Benefits of developing clear communication methods with key stakeholders throughout the supply chain will assist in identifying new and emerging risks while solidifying the commitment to protect the supply chain. Ryder Trucking took the lead hosting annual cross border security conferences demonstrating a strong commitment to employees, customers, and vendors to control emerging threats. Ryder’s centralized risk management department coordinates annual conferences that bring together government representatives from Homeland Security, Customs and Border, and law enforcement with key stakeholders throughout the supply chain. The conferences serve to strengthen relationships, facilitate communications and feedback from local management to identify and evaluate emerging risks in their region. “While corporate security has a role of establishing policy and guidelines to minimize confusion across all location, local management is implementing the security strategies, measuring their success, and the first to identify potential gaps” (Anderson, 2011).

When identifying risks and developing procedures to mitigate those risks it is important to send a continuous message throughout the supply chain that sets the expectations for key stakeholders to actively participate in securing the supply chain. Some of the strategies successfully used have been establishing a clear timeline of security activities, holding meetings, developing web based tools to house documents, creating a knowledge library, and facilitate ongoing discussions have been successful developing a conscientious commitment to security on a day to day basis adding a layer of protection to the supply chain. Day to day strategies keeping the lines of communication open should not take the place of physical on-site inspections to ensure that the proper safeguards are being implemented and contractual obligations are being met. It is not unusual for foreign agents to have their own representatives on the docks to ensure control measures are in place to protect the shipment. Developing a clear communication plan that coincides with ongoing training initiatives will encourage and empower employees to keep a watchful eye and properly report suspicious activity.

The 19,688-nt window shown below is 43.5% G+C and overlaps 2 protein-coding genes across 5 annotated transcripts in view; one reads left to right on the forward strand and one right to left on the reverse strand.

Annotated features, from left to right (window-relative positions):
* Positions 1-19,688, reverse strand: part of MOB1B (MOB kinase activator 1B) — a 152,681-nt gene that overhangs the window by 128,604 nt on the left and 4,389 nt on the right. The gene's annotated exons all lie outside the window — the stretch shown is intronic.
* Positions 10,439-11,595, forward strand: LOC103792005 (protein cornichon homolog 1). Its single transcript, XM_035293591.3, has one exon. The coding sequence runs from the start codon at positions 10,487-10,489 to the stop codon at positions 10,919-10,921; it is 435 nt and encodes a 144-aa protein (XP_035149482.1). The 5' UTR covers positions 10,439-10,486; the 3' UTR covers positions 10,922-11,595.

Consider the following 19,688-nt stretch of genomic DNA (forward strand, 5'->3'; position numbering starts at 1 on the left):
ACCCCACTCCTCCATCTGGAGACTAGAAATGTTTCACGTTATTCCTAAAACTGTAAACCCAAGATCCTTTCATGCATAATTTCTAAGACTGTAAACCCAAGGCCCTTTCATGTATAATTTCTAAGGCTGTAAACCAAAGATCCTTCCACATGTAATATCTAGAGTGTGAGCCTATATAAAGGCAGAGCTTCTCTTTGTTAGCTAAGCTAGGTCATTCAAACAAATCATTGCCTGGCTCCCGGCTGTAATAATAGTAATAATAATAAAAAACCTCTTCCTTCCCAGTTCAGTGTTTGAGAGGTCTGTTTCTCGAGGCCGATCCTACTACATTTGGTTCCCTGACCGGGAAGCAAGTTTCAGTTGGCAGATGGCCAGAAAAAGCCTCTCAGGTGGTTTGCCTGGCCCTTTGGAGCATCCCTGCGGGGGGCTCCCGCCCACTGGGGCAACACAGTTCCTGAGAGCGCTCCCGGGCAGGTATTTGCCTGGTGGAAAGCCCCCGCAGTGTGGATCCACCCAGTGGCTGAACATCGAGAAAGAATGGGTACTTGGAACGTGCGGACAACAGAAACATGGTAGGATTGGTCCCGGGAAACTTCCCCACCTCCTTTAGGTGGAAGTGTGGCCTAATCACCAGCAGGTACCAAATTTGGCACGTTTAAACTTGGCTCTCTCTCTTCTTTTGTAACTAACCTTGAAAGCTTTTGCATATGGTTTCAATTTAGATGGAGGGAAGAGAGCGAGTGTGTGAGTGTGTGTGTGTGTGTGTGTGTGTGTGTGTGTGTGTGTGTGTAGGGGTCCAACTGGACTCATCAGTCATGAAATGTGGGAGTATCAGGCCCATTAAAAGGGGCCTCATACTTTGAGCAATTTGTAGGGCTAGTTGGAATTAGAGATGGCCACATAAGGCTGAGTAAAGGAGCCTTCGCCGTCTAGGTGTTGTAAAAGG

Discouraging Illegal Activity
Undocumented workers for the most part do not present a threat of terrorism, but provide opportunity to those who would commit an act of terrorism. Illegal immigrants create a demand for the underground production of false documentation and identities that terrorists could take advantage of. Undocumented workers are typically living at a level of poverty that a terrorist could exploit. A cash payment could be offered to the undocumented worker to tamper with the supply chain without them understanding the impact of what they are doing. For example animals intended for human consumption could compromise public health if a vial of chemicals or bio-toxins entered the feed or water supply. “Illegal immigrants across U.S. borders makes it difficult to identify and stop dangerous people and contributes to an infrastructure designed to weaken the integrity of U.S. borders” (Customs and Border Patrol, 2009). By developing relationships with professional organizations and vendors and selecting those with similar values and levels of commitment to properly documenting workers will limit the overall risk of throughout the supply chain by eliminating the demand for false identification, and the potential for worker extortion or corruption.

Post-Loss Communications
In the event of a loss, most organizations are focused on continuing operations and often forget about human assets that may have suffered psychological effects. It is relatively simple to implement recovery strategies by following processes and procedures that have been identified in the risk management process, but it is more difficult to identify employee’s needs in advance. The needs of the employee will vary depending on the type of loss. Acts of terrorism or other man-made losses will have a different impact than a natural disaster.